Jahmir, an Iraqi journalist who was resettled from Turkey to the USA

Geneva, 17 June 2016 - Jahmir* is a forty-one year old journalist from Iraq. Last year, together with his wife and four children, he was resettled from Turkey to the USA. ICMC assisted Jahmir and his family in their resettlement process. In Istanbul, they received medical examinations and cultural orientation classes at the Resettlement Support Center Turkey and Middle East, which ICMC operates in collaboration with the United States Government. Refugees in the resettlement process are invited to attend such classes in order to prepare for their new life as permanent citizens of the United States.

Jahmir, an Iraqi journalist who was resettled from Turkey to the USAJahmir during the cultural orientation class at the ICMC Resettlement Support Center in Istanbul. Photo: ICMC/ Nathalie Perroud Jahmir explained that he had applied for refugee status to the United Nations High Commissioner for Refugees (UNHCR), because, as a journalist, it was no longer safe for him to work in his home country. “In Iraq, militia are constantly interfering with the press: journalists are not allowed to tell what is going on. If you belong to the right party and you say what the government wants to hear, then you can do your job. But if you are inquiring independently about the truth, it is impossible to work as a journalist. There is no freedom of press in Iraq.”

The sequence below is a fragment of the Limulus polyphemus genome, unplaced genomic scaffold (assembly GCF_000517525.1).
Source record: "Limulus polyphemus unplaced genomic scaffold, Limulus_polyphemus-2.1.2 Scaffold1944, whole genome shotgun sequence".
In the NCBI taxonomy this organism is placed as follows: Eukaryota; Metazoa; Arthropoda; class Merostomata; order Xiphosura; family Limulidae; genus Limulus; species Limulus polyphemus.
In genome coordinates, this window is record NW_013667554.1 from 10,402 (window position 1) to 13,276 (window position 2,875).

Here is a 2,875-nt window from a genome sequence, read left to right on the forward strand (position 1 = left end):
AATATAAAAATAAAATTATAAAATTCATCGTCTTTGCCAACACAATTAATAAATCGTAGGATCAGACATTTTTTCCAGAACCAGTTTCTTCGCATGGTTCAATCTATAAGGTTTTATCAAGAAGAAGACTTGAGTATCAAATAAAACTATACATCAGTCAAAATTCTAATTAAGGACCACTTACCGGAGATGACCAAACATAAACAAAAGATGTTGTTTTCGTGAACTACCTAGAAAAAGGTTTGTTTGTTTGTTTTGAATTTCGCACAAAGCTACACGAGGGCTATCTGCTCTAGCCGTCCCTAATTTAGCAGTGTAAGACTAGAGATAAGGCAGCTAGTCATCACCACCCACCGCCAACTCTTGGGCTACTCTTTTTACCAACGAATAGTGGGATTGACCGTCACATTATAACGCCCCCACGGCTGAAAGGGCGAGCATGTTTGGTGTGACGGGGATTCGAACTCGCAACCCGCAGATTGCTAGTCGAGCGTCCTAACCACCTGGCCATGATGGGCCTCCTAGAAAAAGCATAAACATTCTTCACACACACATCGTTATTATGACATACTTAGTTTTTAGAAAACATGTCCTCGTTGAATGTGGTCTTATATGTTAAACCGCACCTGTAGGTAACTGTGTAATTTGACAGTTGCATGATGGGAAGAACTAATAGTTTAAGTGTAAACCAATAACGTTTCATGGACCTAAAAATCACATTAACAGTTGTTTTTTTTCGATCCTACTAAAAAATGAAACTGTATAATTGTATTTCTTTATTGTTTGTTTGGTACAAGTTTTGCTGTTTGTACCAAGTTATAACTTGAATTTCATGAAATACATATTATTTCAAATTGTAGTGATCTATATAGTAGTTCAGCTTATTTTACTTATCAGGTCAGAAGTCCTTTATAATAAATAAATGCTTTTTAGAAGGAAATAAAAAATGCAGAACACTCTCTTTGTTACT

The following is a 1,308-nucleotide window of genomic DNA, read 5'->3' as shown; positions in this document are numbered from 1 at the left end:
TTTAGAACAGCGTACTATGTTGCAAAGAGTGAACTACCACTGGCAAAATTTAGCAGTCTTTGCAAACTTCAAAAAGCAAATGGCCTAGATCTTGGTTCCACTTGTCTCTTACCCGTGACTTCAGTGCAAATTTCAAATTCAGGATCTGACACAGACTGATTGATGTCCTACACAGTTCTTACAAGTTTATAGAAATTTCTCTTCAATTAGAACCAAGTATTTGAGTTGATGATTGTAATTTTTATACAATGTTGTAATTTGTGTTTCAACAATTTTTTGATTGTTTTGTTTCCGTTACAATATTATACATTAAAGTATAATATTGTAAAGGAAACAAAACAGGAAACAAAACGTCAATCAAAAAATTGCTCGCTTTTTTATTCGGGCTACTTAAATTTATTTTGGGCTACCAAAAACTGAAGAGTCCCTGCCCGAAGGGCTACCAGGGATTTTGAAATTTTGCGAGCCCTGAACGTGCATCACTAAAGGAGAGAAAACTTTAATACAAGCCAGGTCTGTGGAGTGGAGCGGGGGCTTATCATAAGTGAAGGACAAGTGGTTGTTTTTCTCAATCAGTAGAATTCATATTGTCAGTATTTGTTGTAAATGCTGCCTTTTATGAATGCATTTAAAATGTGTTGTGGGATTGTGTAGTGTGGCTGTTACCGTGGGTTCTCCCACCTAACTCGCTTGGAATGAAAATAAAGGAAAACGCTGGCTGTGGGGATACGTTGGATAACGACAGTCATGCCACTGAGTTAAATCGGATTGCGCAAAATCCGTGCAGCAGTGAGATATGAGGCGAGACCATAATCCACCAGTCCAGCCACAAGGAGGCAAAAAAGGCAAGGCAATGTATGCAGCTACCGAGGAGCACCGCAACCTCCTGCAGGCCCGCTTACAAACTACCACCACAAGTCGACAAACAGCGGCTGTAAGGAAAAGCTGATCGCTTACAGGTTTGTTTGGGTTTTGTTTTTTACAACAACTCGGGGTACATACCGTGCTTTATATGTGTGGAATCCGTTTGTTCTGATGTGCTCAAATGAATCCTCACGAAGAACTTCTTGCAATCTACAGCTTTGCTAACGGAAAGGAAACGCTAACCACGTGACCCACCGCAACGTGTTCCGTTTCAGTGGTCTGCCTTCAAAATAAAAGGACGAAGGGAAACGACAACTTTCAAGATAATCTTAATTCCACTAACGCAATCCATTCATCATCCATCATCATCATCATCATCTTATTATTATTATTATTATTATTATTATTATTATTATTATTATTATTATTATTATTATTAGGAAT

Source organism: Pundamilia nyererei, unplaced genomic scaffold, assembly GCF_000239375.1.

He explained that, back in Iraq, he tried to change his career and became a manager in a print house. “But things got even worse. I was threatened by the government”, Jahmir said. “After the elections in 2013-2014, journalists were forced to interview people with no involvement at all in politics and provide coverage of the religious majority which controls most of the country. The realities of minority groups were not reported. In 2013, I tried to interview people taking part in the uprising. My family received threats.”

Recalling the time while awaiting resettlement in Turkey, Jahmir said: “Life was not easy: we were not allowed to leave the city assigned to us, the waiting period between the different interviews of the resettlement process was quite long, and everything was so expensive, especially because we did not have any income, as we were not allowed to work. We really struggled to keep a positive mind.”

Talking about his new life in the USA, Jahmir said: “I feel grateful for the opportunity we had to be resettled here. My wife is now studying English, and my eldest son has made very good progress at school.” When asked about his personal plans, he answered: “I hope to be able to get a diploma as a journalist equivalent to the one I obtained in Iraq, or to pursue a new career as a lawyer. But first, I need to learn English well.”

Ali*, Jahmir’s eldest son, dreams of becoming an astronaut. Currently, Ali suffers from autism: he can write in English, but not in Arabic. When he was two years-old, back in Iraq, he saw a person being killed in front of him: he was so traumatized that he was severely affected in his ability to develop language skills.

*The name was changed to protect the person’s identity.